- Nathan Paul Myhrvold, formerly Chief Technology Officer at Microsoft, is co-founder of Intellectual Ventures and the principal author of Modernist Cuisine.
- Myhrvold was born in on August 3, 1959, in Seattle, Washington.
- He attended Mirman School for gift students. He graduated from Santa Monica High School in 1974. He began attending Santa Monica College at age 14.
- He studied mathematics, geophysics, and space physics at UCLA, receiving BS and MS degrees in 1959.
- He was awarded a Hertz Foundation Fellowship for Princeton. He earned an MS in mathematical economics in 1981 and a PhD in theoretical physics in 1983.
- For one year, he held a postdoctoral fellowship at the University of Cambridge working under Stephen Hawking (along with a number of other students).
- In 1985, Myhrvold co-founded Dynamical Systems Research, in Oakland, CA, which sought to produce a clone of IBM’s TopView multitasking environment for DOS.
- Microsoft purchased DSR in 1986 for $1.5M. Myhrvold worked at Microsoft for 13 years, ultimately as CTO. He founded Microsoft Research in 1991.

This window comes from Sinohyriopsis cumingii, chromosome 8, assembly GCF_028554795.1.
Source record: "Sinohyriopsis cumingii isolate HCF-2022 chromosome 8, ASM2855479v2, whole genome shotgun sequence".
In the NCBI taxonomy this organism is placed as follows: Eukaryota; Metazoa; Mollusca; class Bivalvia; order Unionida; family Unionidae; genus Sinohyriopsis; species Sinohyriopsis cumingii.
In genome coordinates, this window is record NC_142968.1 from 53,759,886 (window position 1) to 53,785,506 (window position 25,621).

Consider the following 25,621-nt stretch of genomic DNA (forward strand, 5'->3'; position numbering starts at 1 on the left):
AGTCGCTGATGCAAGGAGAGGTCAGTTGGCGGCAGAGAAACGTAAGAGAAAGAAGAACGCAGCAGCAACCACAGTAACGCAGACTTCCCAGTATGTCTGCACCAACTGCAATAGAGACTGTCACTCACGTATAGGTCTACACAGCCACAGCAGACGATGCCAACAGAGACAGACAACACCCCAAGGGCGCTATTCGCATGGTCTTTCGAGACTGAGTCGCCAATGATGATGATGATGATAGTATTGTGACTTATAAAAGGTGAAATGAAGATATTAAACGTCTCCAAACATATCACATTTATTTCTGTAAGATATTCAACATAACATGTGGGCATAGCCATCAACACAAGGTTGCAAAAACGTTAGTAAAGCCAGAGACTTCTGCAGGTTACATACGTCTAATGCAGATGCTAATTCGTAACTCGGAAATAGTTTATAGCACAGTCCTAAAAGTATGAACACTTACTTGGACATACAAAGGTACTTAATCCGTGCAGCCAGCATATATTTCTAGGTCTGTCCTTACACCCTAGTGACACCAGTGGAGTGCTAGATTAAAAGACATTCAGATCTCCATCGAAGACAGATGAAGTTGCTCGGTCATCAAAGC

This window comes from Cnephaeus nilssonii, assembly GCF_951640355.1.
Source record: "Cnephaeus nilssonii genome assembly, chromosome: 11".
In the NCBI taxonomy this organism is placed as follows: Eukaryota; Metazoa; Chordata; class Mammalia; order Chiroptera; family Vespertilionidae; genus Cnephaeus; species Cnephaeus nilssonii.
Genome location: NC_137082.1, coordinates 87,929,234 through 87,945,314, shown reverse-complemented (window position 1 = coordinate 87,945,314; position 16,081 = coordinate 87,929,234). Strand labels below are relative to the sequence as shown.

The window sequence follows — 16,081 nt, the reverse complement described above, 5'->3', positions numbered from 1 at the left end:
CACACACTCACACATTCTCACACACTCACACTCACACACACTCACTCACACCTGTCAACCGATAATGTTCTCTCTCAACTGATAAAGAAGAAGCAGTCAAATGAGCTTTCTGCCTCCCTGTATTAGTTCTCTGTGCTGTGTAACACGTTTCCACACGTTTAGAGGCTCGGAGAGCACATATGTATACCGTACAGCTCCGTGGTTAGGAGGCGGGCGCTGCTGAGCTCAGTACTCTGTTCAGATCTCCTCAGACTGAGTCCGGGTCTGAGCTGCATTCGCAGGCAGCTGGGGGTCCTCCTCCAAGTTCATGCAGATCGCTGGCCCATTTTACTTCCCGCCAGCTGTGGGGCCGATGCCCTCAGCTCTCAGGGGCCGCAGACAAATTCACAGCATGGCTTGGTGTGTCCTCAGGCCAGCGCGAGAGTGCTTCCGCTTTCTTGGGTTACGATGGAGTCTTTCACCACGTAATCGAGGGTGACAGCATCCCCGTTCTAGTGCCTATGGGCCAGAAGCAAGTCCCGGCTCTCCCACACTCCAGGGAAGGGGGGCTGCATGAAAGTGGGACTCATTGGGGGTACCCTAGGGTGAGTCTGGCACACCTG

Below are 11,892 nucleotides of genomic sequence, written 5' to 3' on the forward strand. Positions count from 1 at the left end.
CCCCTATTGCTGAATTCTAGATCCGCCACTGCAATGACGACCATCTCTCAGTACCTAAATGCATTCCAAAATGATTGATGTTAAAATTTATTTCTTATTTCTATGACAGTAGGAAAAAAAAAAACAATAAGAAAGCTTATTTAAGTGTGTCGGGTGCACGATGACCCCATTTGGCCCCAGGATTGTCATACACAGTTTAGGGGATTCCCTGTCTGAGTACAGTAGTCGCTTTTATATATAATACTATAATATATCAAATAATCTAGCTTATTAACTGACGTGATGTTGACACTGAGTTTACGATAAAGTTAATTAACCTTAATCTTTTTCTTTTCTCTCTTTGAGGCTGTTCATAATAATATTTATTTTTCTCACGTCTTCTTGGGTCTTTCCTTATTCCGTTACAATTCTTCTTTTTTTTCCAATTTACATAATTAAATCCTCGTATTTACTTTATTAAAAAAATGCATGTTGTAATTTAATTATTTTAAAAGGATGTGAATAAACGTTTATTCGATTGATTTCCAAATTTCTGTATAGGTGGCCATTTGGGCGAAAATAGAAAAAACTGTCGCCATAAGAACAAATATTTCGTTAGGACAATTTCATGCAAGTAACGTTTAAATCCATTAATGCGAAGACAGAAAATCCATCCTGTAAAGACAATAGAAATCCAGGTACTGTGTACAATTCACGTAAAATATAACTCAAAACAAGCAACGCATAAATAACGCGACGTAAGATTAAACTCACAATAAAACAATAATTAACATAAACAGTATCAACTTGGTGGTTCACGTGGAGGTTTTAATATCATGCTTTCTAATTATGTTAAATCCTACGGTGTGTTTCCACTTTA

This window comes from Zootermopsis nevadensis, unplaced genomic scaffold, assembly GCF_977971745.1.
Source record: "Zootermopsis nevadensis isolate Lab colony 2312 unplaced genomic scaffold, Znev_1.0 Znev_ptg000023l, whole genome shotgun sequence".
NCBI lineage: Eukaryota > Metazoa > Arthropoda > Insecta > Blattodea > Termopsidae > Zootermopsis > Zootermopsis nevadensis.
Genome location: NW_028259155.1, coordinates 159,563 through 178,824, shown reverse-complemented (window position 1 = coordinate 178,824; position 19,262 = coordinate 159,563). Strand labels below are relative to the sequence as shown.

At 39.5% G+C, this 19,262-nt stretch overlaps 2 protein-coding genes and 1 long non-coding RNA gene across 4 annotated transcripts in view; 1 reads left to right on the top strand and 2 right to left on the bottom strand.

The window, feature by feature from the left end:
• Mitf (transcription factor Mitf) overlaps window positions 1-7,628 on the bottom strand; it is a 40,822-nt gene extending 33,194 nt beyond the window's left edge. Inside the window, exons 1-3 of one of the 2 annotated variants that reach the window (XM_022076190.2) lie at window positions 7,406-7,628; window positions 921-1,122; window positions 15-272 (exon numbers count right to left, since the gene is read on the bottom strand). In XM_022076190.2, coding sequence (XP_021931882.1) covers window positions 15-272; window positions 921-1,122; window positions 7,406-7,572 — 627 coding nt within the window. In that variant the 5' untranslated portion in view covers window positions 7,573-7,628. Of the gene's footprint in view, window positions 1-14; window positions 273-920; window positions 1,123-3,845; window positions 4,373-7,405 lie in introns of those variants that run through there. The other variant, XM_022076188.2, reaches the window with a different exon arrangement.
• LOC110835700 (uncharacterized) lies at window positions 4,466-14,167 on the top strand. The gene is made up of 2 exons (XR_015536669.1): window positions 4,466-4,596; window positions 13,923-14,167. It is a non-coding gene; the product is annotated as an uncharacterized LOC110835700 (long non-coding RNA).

- In 2000, after Microsoft, Myhrvold co-founded Intellectual Ventures, a patent portfolio developer, which has acquired over 30,000 patents.
- Intellectual Ventures exploits the market for inventions and patents, buying patents from inventors under the assumption the patents will be more valuable in the future.
- Intellectual Ventures has been widely criticized for being a patent troll.
- The think tank has spun off two businesses. The first was TerraPower, a company that’s building a new, cleaner nuclear reactor. The second is Kymeta, which uses metamaterials to produce antennas that improve satellite connections.
- Myhrvold is thought to owns approximately 40% of Intellectual Ventures Management Company, generating $20M-$40M annual income for Myhrvold.
- Myhrvold is a prize-winning nature and wildlife photographer and a member of the USA Science and engineering Festival’s Advisory Board.
- He has also been involved with paleontological research on expeditions with the Museum of the Rockies and has been published in many journals and magazines.
- He and Peter Rinearson helped Bill Gates write The Road Ahead, a book about the future that reached No. 1 on the New York Times bestseller list in 1995 and 1996.
- In addition to his business and scientific interests, he is a chef, earning his culinary diploma from École de Cuisine La Varenne in France.
- Myhrvold is the principal author of a culinary text entitled Modernist Cuisine, released in March 2011, on the application of scientific research principles and new techniques and technology to cooking.